On my final visit at sunrise however, nature had her own plans as usual. And this to me is the moment when photography becomes most exciting, when the chance to enter a “flow” state is greatest. Plans and preconceptions give way to single-minded attention and spontaneity.

At least they should if you want to give as much of yourself as possible to the moment; where flow happens and your creative instincts can take over.

As I looked at the scene, I decided that the sky, the colors, and the light were my subjects, certainly not what I had envisioned before. And so I reversed my previous idea for a composition. I would use the colors and patterns of the sky to create the image, and balance that with the foreground elements as a compliment.

The dark silhouettes of the trees and shoreline became areas to contrast the energy of the colors—a passive area that provides even greater interest to the active area—the sky.

Dark shadows, especially silhouettes, also influence the rhythm of an image, in that they slow down the viewer’s eye to some degree. This influences the feel of an image, and helps to focus the attention on what I wanted to convey—that very elusive quality we all need to share in our images, emotion.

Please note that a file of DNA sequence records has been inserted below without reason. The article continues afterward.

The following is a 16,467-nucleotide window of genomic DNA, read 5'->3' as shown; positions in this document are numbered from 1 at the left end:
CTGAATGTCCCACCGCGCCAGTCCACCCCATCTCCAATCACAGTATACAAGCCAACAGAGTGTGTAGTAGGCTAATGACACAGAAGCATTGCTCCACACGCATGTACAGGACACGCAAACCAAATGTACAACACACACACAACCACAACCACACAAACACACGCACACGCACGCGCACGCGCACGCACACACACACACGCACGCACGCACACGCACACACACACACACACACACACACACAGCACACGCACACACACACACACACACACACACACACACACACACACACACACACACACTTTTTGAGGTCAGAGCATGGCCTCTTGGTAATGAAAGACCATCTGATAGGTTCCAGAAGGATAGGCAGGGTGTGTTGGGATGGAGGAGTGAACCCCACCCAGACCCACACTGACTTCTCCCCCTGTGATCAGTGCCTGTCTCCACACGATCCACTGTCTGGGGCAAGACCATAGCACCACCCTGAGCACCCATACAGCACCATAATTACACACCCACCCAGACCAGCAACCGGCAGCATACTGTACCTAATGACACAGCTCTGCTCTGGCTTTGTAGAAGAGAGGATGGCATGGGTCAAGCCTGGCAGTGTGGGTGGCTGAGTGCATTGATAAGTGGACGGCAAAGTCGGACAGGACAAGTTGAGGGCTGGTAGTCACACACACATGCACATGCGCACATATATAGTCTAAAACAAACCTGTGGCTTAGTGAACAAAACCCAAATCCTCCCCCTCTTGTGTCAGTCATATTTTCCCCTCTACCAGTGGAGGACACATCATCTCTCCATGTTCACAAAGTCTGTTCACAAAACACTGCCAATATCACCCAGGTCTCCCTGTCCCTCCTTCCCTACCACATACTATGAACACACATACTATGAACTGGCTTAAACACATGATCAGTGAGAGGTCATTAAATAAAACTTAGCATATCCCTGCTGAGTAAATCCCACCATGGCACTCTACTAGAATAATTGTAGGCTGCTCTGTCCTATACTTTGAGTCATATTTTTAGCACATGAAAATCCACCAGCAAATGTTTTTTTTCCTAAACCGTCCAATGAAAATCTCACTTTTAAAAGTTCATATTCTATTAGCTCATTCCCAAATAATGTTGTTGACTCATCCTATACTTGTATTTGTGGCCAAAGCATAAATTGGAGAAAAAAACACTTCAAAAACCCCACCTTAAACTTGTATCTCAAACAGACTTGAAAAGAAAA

Visual Design

From a design standpoint, I used a basic diagonal from bottom right to top left. The reflection in the immediate foreground served as a way to enter the image, and also provided the repetitive semi-circular shapes that I played with to lead the viewer’s eye up to to the tress and sky. There are three of them, which is a fundamental element you should always look for in your compositions. Three similar shapes, patterns, or colors for example, is almost always visually interesting.